I will not be showing every picture of every room where I have now added mouldings made with full-size wallpaper (I am glad I invested in a whole roll rather than pinching samples). As I show further details of various rooms please pay attention to the mouldings, and I will draw your attention to any particular aspect. I've done all rooms on the upper floor: master bedroom, bathroom, corridor and smoking room. I think it looks nice and neat. I cannot say it was child's play because it was a lot of quite difficult precision work; but it was certainly easier than using proper wooden moulding. If I some time in the future decide to add wooden cornices I can place them on top of paper.
Meanwhile, I have also been doing some other things. I had a miniature shopping binge in Stockholm last month.
Of these lovely objects, I have already shown what I did with the kitchen shelves. Some things went immediately to their natural locations: the rocking horse to the nursery, the cutlery to the kitchen, the chair to join its twin that I bought in the same shop last year; the doll to the music room. Some of the ornaments have also found their right spots.
But my favourites are the two magnificent chandeliers.
It took me a long time to consider where they would be best displayed. The grand reception room seemed a natural place, but no, it actually didn't work ar all; the style was wrong. So the reception room will still have a plastic Christmas tree decoration. While I was deciding I added a chain to the chandelier that didn't have one.
I have various chains from junk jewellery so it was easy. The hard thing was the candles. The smaller chandelier has candle holders. The shop owner suggested that I use birthday-cake candles, but they are far too large, even cut in two. It doesn't look natural. So I made candles with my usual technique, from dowel. It suddenly struck me that there is a simple way to calculate how tall a candle should be: a real candle divided by 12. Which is 2 cm. No wonder all my earlier attempts failed. My candles were too tall.
The other chandelier has spikes, and the shop owner wasn't confident with advice. I have tried to put birthday-cake candles on such spikes - let me tell you, it doesn't work. Possibly if you make your own candles and make holes in the bottom while they are still soft, and they will crumble anyway. So I had to think of another way. I won't burn real candles inside a dollhouse so it doesn't matter exactly in what way they are fake.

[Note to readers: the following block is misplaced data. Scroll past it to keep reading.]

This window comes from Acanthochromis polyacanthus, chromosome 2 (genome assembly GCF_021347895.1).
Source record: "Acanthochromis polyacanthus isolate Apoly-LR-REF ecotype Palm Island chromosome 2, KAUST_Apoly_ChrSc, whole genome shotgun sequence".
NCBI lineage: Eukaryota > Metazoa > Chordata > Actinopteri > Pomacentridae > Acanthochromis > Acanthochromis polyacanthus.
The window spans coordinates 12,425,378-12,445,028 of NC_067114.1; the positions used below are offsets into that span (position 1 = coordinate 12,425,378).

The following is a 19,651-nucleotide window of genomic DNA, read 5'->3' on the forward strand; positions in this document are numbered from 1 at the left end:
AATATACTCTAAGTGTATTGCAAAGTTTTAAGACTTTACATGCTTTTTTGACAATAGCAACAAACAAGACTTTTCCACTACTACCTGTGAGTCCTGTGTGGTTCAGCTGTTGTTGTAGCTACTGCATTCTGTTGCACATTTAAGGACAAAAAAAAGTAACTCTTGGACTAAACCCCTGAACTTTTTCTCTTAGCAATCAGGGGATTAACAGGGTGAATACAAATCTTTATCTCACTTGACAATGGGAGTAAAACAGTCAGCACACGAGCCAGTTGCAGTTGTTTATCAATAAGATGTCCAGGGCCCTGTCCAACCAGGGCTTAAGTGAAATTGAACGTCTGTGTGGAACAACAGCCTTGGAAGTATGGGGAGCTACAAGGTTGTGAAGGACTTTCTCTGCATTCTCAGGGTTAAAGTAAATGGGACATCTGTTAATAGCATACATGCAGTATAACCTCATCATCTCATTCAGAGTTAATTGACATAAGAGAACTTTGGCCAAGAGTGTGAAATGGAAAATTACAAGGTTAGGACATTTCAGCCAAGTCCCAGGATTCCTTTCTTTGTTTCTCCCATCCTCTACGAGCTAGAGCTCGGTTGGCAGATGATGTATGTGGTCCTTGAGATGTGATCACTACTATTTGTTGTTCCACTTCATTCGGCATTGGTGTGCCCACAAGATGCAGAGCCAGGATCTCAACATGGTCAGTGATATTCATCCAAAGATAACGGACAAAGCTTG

This is what I did. Painted a drinking straw and cut 2 cm long bits. Put a bit of tacky wax into each end and added tiny bits of thread for wicks. Then put the candles on the spikes, with wax holding them in place.
I still wasn't sure where I wanted the chandeliers. Pieces like this should be foregrounded, and eventually I decided that I will have them foregrounded, literally, on the two levels of the Great Hall. They will match each other and immediately attract attention.
Yes, immediately attract attention because the candles are all lopsided! They are temporarily attached with small sticky dots. Of course I only noticed after I had taken the picture. It doesn't matter, however, because I will still need to drill a hole and find a suitable ceiling rose.
The other one looks better - this is the one with candles made of straws, they are more stable.
Mind, both rooms are still under construction - the stais aren't glued yet. So you need to use your imagination to see what it will be like some time in the future.
As I have now invented this new way of making fake candles I made two more to go with an ancient mirror I bought in the same shop last year. It has candleholders with spikes. I have now put it in place, with candles.